Now, the question is, are you this kind of person? Do you have a strong sense of right and wrong and often find yourself in judgment of others? Do you ever leave a situation and realize you may have talked too much or dominated the conversation? Do you get irritated when people disagree with you and do you see them as less than you, because of their choices?
If these are resonating as truth for you, don’t worry – we aren’t saying you are bad, wrong or less than others for being wired this way. The truth is the world needs people who care deeply about right and wrong, but we must all watch for unbalanced behavior that comes when we function from fear.
If you aren’t like this but have people in your life who are, here are some tips for dealing with these people:
1. Show compassion toward the fear that is driving their opinionated behavior and black-and-white thinking.
When we consciously choose to stay calm and not react to the behavior of others, we are able to look at what is motivating it. Think about this woman at work, what do you know about her story and what she has been through in her life? Do you think there is some fear of failure in her? Can you sense that her stand on issues is about feeling right somewhere? When you look underneath the behavior and try to identify where it comes from, we step into greater acceptance, tolerance and compassion. See if you can show greater kindness and compassion to her and recognize her insecurities, after all, you have those too, they just manifest themselves differently for each of us.
2. Don’t react to the bad behavior, instead listen intently and then ask for permission to share your ideas
In the moment, when people are on a soap box and speaking down to us or sharing their strong opinions that we disagree with, we can become triggered and feel frustrated or angry. Often our ego wants to retaliate by interrupting or arguing, which can escalate the situation to conflict and confrontation.
Now, you understand their opinionated behavior is about their fear and their need for validation and safety. So, in reality, what they need is validation (which we know is the last thing you want to give them). If you can have a mutually validating conversation and make them feel safe, you might be able to get them in a place where they can listen to you too. You might even teach them something. The formula to having these conversations is on our website.
But, you basically must ask them more questions about their opinions and listen and validate their right to think the way they do. If you are willing to go here, you then earn the right to have a turn to share your opinion with them.
After you have given them some time to share and you make sure they feel heard, you can ask permission to share your thoughts. “Would you be open to letting me share another opinion?” This permission question opens the door for you to now be heard and share your opinion. If the person interrupts or tries to speak over you again, you have earned the right to say, “Excuse me, please don’t interrupt, I listened to your ideas on this, and I would appreciate you respecting my turn to speak and hearing my thoughts.”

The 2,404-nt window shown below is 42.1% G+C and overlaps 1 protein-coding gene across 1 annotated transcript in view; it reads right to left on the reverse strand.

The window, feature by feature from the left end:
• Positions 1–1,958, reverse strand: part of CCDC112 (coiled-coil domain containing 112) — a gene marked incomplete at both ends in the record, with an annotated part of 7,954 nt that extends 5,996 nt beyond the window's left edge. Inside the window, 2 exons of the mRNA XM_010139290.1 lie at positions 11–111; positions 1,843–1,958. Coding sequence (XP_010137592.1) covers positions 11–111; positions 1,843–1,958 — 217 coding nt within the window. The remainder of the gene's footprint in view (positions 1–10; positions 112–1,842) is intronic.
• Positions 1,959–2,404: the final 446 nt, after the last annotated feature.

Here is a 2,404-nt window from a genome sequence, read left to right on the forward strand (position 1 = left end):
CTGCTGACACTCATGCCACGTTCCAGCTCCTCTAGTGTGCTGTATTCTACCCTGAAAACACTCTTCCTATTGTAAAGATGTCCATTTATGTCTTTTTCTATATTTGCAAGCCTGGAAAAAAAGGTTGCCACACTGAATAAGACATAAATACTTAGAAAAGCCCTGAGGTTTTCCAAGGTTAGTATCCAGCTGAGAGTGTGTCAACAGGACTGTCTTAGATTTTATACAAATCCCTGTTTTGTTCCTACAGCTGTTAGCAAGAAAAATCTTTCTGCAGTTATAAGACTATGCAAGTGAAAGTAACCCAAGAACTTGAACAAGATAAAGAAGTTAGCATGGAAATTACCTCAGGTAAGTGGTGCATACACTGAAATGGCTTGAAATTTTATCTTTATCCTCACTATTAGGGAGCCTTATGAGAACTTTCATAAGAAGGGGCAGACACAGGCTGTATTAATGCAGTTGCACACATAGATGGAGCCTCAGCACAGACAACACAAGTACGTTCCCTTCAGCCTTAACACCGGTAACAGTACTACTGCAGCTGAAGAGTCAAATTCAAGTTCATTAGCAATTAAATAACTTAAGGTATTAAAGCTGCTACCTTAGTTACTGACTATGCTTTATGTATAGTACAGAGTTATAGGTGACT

This can be done respectfully and without confrontation. But remember, it’s not about changing other people’s minds, it’s about coming to a place where both differing opinions are respected and validating everyone involved.
3. Don’t take it so personally.
Other people’s need to be right or feel superior is their fear of failure at work. It is about their fears about themselves — it isn’t really about you. Ask yourself, “Which part of you needs validation and recognition for your opinions and feels mistreated when you don’t get that?” Is your fear of failure being triggered?”
All of us have this fear, on some level, but healthy self-esteem comes from knowing you don’t need validation or recognition from others to have the same intrinsic worth as every other person on the planet. Remind yourself that you are a unique, one of a kind human soul and your value doesn’t depend on your opinions, whether you are validated or liked by others, or whether other people think you are wrong.
As you remind yourself of this truth you will find yourself needing less attention and acknowledgment from others, and you will be able to better tolerate listening to the black and white views of others without feeling bothered.
If you are this kind of person and can recognize a need to be heard and validated for what you think, this is a great fear challenge to work on. Practice asking more questions and listening more than you talk next time you are with people. You will find validating others opinions feels even better than sharing yours.
Knowing you are lifting others up always feels better than being right. Practice setting aside your need to be right about how things should be. Try allowing people to have the same intrinsic value as you, even though their beliefs and values are different.
You can do this.
Kimberly Giles is the president of claritypointcoaching.com. She is the author of the book "Choosing Clarity: The Path to Fearlessness" and a popular life coach, speaker and people skills expert.
This was first published on KSL.com
I have a friend who is driving me crazy with the way he knows more about everything than I do. Whatever I say, he knows better or has a different opinion, and I swear he would take the opposite view on anything, just for the sake of argument. I don’t want to quit being friends with him, but I wish there was a way to change his behavior and get him to stop being the expert on everything all the time. There is some great value I could offer this person, but he is not open to hearing what anyone else has to offer. Any advice?